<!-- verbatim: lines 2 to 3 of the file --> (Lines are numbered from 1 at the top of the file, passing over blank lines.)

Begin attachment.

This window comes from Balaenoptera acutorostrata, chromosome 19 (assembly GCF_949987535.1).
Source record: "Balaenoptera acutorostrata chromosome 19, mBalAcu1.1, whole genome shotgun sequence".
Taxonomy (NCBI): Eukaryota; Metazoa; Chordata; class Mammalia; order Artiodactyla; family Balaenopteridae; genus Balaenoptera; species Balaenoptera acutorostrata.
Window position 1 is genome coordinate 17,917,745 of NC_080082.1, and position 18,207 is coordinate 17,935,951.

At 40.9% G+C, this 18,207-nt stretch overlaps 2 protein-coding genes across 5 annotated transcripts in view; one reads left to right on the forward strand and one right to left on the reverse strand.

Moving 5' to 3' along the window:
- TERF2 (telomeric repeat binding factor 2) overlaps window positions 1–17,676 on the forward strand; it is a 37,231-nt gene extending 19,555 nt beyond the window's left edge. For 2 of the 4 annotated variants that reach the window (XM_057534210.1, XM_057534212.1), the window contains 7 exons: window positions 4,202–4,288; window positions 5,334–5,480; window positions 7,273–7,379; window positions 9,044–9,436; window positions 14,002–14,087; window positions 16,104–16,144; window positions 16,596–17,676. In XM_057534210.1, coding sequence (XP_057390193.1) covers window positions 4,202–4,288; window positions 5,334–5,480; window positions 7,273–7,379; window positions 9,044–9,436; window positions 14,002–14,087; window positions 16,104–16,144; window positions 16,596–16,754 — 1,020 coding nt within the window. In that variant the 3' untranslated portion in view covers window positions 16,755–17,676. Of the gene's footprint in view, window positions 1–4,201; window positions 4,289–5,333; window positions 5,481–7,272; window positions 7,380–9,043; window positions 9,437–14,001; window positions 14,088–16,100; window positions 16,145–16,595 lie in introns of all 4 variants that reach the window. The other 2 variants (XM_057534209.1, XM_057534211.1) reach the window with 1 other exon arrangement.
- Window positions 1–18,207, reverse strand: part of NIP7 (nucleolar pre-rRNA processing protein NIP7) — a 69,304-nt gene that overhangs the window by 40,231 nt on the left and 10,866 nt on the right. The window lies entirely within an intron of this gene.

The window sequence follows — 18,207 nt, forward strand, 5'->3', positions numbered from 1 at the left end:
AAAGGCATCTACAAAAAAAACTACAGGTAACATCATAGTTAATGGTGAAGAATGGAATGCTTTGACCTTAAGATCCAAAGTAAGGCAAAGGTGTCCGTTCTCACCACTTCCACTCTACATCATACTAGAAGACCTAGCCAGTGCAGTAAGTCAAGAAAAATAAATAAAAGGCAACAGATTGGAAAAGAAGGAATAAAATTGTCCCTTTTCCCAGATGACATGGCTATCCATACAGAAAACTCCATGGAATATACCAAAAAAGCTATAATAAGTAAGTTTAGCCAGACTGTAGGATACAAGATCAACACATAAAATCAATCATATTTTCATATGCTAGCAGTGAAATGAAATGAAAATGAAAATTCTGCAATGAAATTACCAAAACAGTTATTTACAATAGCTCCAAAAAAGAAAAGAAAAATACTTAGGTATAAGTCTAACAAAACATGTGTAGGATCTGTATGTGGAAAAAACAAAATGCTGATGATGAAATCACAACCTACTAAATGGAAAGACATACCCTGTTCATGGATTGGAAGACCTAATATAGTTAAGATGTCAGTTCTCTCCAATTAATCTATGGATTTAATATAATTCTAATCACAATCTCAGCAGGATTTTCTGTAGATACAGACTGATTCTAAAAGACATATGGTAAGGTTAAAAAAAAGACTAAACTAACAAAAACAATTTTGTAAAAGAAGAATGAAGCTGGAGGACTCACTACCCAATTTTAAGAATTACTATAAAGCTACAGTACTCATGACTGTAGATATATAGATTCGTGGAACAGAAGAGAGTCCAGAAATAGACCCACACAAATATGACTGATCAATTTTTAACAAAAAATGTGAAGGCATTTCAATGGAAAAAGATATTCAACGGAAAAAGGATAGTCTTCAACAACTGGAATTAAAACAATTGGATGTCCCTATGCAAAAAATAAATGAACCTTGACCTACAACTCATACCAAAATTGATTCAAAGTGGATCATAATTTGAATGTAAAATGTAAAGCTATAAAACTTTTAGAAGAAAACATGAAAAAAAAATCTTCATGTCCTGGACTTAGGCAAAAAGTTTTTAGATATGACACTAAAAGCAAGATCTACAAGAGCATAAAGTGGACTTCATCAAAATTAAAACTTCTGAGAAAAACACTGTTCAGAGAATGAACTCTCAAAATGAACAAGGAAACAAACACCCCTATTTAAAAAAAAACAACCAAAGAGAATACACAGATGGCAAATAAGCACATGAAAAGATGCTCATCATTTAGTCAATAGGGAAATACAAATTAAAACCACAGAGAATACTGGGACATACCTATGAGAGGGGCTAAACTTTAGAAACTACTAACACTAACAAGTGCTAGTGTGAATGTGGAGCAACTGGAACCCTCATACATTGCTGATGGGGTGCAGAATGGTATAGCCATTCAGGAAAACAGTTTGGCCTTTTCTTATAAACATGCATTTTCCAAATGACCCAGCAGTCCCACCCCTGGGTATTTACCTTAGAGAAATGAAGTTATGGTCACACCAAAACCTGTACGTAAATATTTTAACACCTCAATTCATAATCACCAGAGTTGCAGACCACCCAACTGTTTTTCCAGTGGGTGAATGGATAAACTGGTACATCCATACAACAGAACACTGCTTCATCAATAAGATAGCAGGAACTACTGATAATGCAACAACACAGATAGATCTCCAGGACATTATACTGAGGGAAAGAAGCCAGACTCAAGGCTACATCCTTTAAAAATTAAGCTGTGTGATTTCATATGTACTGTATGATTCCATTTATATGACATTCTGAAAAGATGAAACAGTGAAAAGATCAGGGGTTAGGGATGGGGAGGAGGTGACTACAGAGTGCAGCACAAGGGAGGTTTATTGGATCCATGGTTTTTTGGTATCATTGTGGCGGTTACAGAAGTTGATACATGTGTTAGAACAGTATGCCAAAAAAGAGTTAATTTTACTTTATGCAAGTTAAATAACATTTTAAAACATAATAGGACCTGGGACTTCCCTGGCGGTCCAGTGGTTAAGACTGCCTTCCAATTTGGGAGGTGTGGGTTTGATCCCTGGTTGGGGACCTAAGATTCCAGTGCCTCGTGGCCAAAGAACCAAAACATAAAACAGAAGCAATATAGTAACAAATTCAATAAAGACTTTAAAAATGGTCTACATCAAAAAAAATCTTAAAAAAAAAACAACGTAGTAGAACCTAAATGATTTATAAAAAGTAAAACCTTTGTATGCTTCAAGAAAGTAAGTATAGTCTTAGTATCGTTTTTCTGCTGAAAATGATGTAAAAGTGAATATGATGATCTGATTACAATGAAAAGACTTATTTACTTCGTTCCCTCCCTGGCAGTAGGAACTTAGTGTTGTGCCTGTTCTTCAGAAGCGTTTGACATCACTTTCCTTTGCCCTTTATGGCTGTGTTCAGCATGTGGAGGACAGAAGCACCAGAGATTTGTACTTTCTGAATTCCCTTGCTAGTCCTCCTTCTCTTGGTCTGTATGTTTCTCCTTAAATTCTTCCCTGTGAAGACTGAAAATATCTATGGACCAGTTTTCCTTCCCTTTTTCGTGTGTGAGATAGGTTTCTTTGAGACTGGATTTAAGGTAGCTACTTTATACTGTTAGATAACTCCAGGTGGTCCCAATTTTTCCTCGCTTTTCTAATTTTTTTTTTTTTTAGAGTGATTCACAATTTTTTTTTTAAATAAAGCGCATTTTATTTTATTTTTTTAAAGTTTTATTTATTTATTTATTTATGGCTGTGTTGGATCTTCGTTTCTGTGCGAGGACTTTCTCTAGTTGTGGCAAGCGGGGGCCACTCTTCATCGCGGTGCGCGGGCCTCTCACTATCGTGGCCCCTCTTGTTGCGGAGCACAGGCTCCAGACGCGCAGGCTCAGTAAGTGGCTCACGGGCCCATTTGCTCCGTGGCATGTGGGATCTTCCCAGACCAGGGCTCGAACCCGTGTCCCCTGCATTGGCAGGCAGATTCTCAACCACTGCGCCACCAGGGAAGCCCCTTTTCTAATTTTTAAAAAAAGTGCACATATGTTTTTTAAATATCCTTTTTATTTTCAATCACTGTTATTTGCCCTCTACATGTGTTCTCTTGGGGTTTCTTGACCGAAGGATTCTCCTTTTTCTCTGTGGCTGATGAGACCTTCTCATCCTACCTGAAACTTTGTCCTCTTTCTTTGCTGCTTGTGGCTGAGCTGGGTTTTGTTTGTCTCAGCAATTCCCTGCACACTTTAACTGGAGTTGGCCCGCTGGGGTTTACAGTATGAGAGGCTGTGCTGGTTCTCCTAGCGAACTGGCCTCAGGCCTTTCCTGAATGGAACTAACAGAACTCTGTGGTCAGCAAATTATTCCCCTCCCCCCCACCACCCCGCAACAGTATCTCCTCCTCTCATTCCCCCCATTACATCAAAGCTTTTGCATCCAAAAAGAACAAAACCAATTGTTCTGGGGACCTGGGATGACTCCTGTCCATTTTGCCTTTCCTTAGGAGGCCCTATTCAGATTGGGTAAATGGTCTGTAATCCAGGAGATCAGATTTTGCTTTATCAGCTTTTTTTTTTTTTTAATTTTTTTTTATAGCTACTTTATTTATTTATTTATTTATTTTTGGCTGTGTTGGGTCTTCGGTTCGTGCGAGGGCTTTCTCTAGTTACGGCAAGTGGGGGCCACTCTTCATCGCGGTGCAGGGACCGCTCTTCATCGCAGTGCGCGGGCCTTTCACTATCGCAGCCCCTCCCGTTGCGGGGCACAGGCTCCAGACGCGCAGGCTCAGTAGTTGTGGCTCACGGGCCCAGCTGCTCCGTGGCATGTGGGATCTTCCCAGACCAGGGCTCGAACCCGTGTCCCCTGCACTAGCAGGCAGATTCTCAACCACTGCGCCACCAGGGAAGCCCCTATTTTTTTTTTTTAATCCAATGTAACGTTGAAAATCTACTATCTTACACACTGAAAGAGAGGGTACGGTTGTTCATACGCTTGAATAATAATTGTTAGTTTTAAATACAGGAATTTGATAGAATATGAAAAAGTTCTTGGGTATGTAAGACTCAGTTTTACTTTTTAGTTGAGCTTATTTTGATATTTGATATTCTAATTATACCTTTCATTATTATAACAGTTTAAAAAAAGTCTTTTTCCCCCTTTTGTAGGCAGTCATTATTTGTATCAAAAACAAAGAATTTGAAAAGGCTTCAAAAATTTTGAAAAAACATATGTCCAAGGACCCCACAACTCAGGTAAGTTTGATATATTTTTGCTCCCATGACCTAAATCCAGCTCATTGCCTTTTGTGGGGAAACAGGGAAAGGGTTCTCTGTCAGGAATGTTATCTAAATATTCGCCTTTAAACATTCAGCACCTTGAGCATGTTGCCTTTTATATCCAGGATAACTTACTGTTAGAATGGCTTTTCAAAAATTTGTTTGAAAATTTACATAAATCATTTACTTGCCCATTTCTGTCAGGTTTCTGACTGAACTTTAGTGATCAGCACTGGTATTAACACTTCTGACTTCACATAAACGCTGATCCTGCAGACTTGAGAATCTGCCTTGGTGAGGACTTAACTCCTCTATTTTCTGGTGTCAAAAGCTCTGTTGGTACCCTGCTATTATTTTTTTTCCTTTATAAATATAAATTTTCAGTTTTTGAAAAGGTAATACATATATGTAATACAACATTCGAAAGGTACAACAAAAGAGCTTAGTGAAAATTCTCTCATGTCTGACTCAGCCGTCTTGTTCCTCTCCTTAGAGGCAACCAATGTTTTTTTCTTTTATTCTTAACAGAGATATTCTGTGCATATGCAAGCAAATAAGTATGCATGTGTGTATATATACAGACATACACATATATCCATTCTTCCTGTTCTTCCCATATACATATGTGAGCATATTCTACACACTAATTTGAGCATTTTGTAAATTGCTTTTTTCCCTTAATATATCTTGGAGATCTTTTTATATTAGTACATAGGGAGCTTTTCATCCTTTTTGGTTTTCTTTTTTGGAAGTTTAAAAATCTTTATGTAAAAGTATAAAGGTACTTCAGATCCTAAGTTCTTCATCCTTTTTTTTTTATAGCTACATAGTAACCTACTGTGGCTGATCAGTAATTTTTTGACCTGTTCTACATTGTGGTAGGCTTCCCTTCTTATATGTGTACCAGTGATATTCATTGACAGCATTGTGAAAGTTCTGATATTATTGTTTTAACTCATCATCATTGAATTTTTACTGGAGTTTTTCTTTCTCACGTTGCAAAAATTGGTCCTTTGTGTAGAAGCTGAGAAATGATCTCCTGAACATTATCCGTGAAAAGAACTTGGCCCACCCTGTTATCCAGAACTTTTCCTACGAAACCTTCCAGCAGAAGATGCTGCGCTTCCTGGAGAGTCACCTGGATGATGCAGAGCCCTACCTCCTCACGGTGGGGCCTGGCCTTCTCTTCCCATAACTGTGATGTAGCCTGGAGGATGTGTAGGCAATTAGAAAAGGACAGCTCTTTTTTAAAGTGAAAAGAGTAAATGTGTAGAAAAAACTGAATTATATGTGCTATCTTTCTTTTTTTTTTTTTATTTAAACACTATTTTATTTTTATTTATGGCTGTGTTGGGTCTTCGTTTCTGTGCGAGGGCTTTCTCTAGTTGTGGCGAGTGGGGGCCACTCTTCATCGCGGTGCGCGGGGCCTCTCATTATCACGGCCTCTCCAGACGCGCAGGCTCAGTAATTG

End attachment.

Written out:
Source record: "Balaenoptera acutorostrata chromosome 19, mBalAcu1.1, whole genome shotgun sequence".
Taxonomy (NCBI): Eukaryota; Metazoa; Chordata; class Mammalia; order Artiodactyla; family Balaenopteridae; genus Balaenoptera; species Balaenoptera acutorostrata.